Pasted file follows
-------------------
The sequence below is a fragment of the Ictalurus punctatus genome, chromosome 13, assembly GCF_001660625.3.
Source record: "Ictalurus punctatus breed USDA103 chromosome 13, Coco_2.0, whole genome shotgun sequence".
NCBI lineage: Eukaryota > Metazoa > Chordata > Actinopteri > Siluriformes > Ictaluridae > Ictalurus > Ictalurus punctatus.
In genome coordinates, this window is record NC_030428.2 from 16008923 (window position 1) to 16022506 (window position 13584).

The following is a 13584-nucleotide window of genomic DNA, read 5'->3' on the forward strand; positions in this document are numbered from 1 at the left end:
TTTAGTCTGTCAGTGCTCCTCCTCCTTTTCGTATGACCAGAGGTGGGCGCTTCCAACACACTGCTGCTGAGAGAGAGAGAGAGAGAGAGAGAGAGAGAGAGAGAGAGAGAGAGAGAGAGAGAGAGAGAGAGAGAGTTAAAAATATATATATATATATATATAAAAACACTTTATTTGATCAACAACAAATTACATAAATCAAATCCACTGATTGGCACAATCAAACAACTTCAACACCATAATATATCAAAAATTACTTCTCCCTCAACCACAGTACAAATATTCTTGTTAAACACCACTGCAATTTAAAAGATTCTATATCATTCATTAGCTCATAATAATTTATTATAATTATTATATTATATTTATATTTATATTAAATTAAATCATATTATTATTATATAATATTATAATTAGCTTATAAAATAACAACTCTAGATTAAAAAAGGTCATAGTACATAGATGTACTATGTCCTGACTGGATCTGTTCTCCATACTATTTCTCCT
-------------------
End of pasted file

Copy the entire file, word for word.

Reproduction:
The sequence below is a fragment of the Ictalurus punctatus genome, chromosome 13, assembly GCF_001660625.3.
Source record: "Ictalurus punctatus breed USDA103 chromosome 13, Coco_2.0, whole genome shotgun sequence".
NCBI lineage: Eukaryota > Metazoa > Chordata > Actinopteri > Siluriformes > Ictaluridae > Ictalurus > Ictalurus punctatus.
In genome coordinates, this window is record NC_030428.2 from 16008923 (window position 1) to 16022506 (window position 13584).

The following is a 13584-nucleotide window of genomic DNA, read 5'->3' on the forward strand; positions in this document are numbered from 1 at the left end:
TTTAGTCTGTCAGTGCTCCTCCTCCTTTTCGTATGACCAGAGGTGGGCGCTTCCAACACACTGCTGCTGAGAGAGAGAGAGAGAGAGAGAGAGAGAGAGAGAGAGAGAGAGAGAGAGAGAGAGAGAGAGAGAGAGTTAAAAATATATATATATATATATATAAAAACACTTTATTTGATCAACAACAAATTACATAAATCAAATCCACTGATTGGCACAATCAAACAACTTCAACACCATAATATATCAAAAATTACTTCTCCCTCAACCACAGTACAAATATTCTTGTTAAACACCACTGCAATTTAAAAGATTCTATATCATTCATTAGCTCATAATAATTTATTATAATTATTATATTATATTTATATTTATATTAAATTAAATCATATTATTATTATATAATATTATAATTAGCTTATAAAATAACAACTCTAGATTAAAAAAGGTCATAGTACATAGATGTACTATGTCCTGACTGGATCTGTTCTCCATACTATTTCTCCT